Joint research from the University of Alabama at Birmingham Department of Psychology and Auburn University indicates that brain scans show signs of autism that could eventually support behavior-based diagnosis of autism and effective early intervention therapies. The findings appear online in Frontiers in Human Neuroscience as part of a special issue on brain connectivity in autism.
“This research suggests brain connectivity as a neural signature of autism and may eventually support clinical testing for autism,” said Rajesh Kana, associate professor of psychology and the project’s senior researcher. “We found the information transfer between brain areas, causal influence of one brain area on another, to be weaker in autism.”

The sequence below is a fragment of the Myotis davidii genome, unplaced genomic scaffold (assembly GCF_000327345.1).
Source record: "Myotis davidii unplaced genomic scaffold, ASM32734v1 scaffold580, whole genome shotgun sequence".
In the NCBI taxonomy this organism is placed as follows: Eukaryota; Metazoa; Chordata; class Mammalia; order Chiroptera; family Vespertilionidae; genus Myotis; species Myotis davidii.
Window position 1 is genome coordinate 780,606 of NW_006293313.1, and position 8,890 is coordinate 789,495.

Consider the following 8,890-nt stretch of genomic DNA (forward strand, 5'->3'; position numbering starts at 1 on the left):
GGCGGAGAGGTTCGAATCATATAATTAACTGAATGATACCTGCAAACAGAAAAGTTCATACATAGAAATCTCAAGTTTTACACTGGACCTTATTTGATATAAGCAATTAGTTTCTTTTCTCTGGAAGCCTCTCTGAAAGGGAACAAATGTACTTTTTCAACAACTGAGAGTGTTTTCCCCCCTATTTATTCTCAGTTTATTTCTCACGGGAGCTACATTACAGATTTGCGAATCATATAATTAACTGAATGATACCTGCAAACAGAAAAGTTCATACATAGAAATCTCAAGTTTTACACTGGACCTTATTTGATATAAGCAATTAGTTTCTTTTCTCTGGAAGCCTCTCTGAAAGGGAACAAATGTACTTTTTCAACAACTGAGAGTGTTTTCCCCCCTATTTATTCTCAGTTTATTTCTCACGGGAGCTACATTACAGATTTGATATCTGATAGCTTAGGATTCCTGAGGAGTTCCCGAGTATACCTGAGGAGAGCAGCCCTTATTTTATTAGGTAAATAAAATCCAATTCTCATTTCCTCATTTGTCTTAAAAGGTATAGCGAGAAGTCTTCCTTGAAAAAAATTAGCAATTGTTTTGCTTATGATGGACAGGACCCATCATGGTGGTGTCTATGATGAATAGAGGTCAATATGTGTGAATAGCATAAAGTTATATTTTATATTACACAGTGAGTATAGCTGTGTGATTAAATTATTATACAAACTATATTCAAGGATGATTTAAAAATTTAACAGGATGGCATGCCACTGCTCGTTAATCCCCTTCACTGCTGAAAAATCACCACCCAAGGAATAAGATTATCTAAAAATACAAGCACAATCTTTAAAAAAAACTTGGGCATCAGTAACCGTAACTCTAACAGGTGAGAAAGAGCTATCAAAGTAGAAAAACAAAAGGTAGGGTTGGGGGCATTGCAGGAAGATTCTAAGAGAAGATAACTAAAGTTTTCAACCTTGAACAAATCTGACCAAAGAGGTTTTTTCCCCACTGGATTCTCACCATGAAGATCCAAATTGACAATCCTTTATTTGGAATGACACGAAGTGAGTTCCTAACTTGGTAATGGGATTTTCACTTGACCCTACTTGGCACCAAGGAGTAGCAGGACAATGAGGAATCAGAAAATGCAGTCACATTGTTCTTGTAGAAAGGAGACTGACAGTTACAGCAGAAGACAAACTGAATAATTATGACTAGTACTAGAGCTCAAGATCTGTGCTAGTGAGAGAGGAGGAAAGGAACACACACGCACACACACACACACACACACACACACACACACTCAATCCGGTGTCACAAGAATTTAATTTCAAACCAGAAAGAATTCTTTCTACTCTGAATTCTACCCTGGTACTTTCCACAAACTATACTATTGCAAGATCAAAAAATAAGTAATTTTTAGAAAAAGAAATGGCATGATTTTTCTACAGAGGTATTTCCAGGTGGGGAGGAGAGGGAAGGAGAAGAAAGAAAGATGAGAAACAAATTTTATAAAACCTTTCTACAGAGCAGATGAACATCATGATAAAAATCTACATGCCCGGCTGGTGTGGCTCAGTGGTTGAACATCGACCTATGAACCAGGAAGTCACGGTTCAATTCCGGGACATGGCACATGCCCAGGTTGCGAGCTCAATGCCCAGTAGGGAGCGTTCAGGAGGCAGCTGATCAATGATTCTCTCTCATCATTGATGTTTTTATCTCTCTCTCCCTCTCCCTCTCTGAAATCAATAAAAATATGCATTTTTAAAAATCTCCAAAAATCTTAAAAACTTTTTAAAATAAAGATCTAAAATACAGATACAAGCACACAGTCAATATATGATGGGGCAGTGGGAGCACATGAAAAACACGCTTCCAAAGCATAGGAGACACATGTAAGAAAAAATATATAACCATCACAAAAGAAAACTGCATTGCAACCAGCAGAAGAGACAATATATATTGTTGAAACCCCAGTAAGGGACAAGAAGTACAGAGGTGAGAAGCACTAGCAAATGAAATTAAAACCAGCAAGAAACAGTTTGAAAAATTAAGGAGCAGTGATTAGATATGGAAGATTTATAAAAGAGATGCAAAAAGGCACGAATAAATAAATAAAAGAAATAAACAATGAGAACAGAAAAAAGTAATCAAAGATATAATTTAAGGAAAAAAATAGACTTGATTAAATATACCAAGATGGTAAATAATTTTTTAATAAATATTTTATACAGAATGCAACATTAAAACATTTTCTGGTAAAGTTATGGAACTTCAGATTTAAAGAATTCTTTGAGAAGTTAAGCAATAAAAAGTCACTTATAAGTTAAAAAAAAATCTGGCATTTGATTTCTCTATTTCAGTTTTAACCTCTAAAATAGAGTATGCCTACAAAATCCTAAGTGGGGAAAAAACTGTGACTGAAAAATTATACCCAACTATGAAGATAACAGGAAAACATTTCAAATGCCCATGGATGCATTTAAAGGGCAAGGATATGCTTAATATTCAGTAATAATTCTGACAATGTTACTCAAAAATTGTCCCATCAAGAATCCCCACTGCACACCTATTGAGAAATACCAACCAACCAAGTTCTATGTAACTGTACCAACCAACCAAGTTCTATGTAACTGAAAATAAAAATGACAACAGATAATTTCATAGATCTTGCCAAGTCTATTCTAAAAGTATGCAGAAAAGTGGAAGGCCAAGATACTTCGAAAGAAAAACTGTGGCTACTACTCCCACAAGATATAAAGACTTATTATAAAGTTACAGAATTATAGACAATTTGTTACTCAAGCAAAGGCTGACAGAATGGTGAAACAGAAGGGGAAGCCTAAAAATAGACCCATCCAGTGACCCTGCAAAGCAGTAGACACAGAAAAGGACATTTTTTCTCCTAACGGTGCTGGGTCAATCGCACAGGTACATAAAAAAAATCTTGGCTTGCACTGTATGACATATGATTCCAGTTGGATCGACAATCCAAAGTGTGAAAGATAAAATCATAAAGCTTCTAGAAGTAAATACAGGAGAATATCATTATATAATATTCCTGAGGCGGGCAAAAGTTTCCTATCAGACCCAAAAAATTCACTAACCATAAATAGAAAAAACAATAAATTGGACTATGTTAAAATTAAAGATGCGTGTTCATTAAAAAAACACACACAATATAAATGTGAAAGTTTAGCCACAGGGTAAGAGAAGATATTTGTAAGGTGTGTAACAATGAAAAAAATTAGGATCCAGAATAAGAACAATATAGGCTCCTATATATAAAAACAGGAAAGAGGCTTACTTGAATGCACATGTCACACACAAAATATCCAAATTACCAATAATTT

The investigators found that brain connectivity data from 19 paths in brain scans predicted whether the participants had autism, with an accuracy rate of 95.9 percent.
Kana, working with a team including Gopikrishna Deshpande, from Auburn University’s MRI Research Center, studied 15 high-functioning adolescents and adults with autism, as well as 15 typically developing control participants, ages 16 to 34 years. Kana’s team collected all data in his autism lab at UAB that was then analyzed using a novel connectivity method at Auburn.
The current study showed that adults with autism spectrum disorders processed social cues differently than typical controls. It also revealed the disrupted brain connectivity that explains their difficulty in understanding social processes.
“We can see that there are consistently weaker brain regions due to the disrupted brain connectivity,” Kana said. “There’s a very clear difference.”